You can read one result of our press release here…
The usual boring flight to Guam, and one could not complain, it is
after all the shortest of the three legs of the journey home. I dozed a bit, not having slept much lately, and we
arrived in Guam in the early morning to a scene of utter chaos. A million billion
Asians had arrived at the same time as us and were set on marching past a single point into the security hall, where the process was clogged. We had 40
minutes to make our connection and we did not. Continental said they had
been paging us, and maybe they had, but we did not hear it in all the
bedlam. We missed our flight and there was no flight out to Hawaii until the following morning. We had 24
hours in Guam. My young companion was spitting blood. She had set her
heart on spending that 24 hours and another 8 or so doing things in Hawaii involving boutique shops, beaches bars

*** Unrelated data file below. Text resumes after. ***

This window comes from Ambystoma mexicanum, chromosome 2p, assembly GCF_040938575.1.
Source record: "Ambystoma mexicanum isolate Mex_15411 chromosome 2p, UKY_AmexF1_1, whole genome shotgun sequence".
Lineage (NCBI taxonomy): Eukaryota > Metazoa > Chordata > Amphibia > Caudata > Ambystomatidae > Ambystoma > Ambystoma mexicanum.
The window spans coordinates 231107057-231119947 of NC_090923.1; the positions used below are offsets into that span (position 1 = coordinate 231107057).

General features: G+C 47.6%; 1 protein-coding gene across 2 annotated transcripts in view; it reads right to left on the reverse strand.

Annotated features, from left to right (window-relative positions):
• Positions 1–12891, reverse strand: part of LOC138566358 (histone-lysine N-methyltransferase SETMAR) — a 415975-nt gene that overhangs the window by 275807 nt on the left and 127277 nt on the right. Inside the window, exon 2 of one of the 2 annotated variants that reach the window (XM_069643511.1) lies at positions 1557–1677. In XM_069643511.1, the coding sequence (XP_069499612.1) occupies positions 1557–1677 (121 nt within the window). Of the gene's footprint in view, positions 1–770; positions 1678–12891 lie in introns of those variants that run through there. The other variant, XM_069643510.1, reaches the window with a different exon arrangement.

and bistros. Neither of us were in a very good mood, made worse when
we saw our hotel, and worse still when we set out to find some food.
Guam appears to be a four lane highway, where no one walks. When someone tells you there is a restaurant just a few minutes up the road, they mean a few minutes in a vehicle travelling at 60 miles per hour. We did
find a beach, and it was a rather pleasant one, but the only food we
could find in walking distance was a Subway. Better than nothing, or
McDonalds, I suppose. We had a good walk in the evening along the
beach near our hotel, and took some photos, but all in all I would sum
Guam up as a place to pass by. Maojor hassles getting a cab to pick us up at 4AM, despite having booked it and double checked. Still, we got to the airport in time to happily leave Guam behind. On to Hawaii, where we had only an
overnight stay and an early departure. Kika tried to get as much
shopping in as she could, I looked out a few things and some food and
drink and sat down to relax. We did go for a walk later on Waikiki Beach
around midnight, and discovered there were still shops open until one
am, so Kika shopped some more. Sleep was not really an issue. Plenty
of time for that on the plane.